It grows as a common weed in Australia and is pulled out by the roots and left to die near garden beds or thrown onto compost heaps yet this incredible herb has been accredited with saving the life of a baby.
Such ignorance only exists because we don't know enough about weeds and this saddens me. This weed grows at my place and it's common names are Sida retusa and Paddy's Lucerne yet I only learned of its usefulness a couple of weeks ago when talking to a friend about herbal medicine. We were standing under the shade of the trees in her garden when she told me a true story that happened about sixty years ago.
A baby was suffering from diarrhea and had been taken to the doctor several times but was unable to be cured. Every attempt the doctor made failed to produce the desired result, so he told the mother there was nothing more that could be done for the baby and it would die as a result of the diarrhea. When the heart-broken woman went home, she told an old aboriginal woman what the doctor had said. On hearing this the woman gathered the herb, Sida retusa, and gave it to the mother telling her to make a drink from it and give it to her baby. The mother followed the instructions, and the baby lived.
While telling me this story my friend bent down to show me this nondescript weed growing at the edge of her garden and I recognized it immediately as a herb that grows at my place. I have pulled it out as a weed too but always felt a tug in my heart as though it was the wrong thing to do. My friend gave me a leaf to chew, and it turned to jelly in my mouth so I knew straight away it was high in mucilage. This is indicative of the mallow family that includes marshmallow root, a herb that herbalists use to soothe irritated and inflamed tissue. As soon as I returned home, I looked the herb up in a precious reference book (see below) that my youngest daughter bought me some time ago and to my delight, found it in there.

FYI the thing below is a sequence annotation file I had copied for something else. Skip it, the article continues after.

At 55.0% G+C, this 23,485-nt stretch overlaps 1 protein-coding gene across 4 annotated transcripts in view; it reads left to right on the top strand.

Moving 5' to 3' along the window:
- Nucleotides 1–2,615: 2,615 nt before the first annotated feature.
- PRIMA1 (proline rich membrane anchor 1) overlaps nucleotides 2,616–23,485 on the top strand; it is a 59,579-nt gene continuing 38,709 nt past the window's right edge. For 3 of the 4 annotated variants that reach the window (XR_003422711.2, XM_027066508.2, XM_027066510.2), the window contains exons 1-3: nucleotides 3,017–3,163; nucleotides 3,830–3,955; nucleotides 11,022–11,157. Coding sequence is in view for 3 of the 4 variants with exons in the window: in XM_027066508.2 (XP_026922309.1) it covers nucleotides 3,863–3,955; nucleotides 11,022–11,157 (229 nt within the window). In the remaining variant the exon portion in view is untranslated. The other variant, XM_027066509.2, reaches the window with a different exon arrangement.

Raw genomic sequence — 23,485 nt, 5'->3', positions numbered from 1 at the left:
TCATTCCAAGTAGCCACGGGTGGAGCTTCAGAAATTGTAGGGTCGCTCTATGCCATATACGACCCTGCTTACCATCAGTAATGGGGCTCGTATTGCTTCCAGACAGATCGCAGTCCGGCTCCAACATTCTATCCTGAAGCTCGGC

Native to Australia and other warm countries, Sida retusa is a tough fibrous plant belonging to the same family as Hibiscus and mallows. The toothed leaves are variously shaped, and are often gray underneath while the flowers are pale yellow and 1.5 cm in diameter. Stamens are united in a central column and the ten-ribbed calyx is helpful when identifying the plant.
According to this book the herb is widespread and is one of the best known native plant remedies that many people still swear by as a cure for diarrhea and claim that its action is far superior to that of any patent medicine. Because of the plant's high mucilage content it was known as jelly leaf in colonial times.
Usually the young tips are chewed or the plant is taken as a decoction. In other countries the herb has been used to treat chest ailments including tuberculosis and it's been claimed that it contains ephedrine, which is used in the treatment of asthma.
In Malaysia Sida retusa is used in folk medicine. The extract of roots and leaves are used for fever and the pulped leaves or roots are used as a poultice for a variety of sores and ulcers. It is also used for toothache and headache and has magical attributes including protection when hunting elephants.
Now I know how beneficial this herb is I will let it grow undisturbed and when the time is right make a tincture from it.
Ref: Wild Medicine in Australia A.B. & J.W. Cribb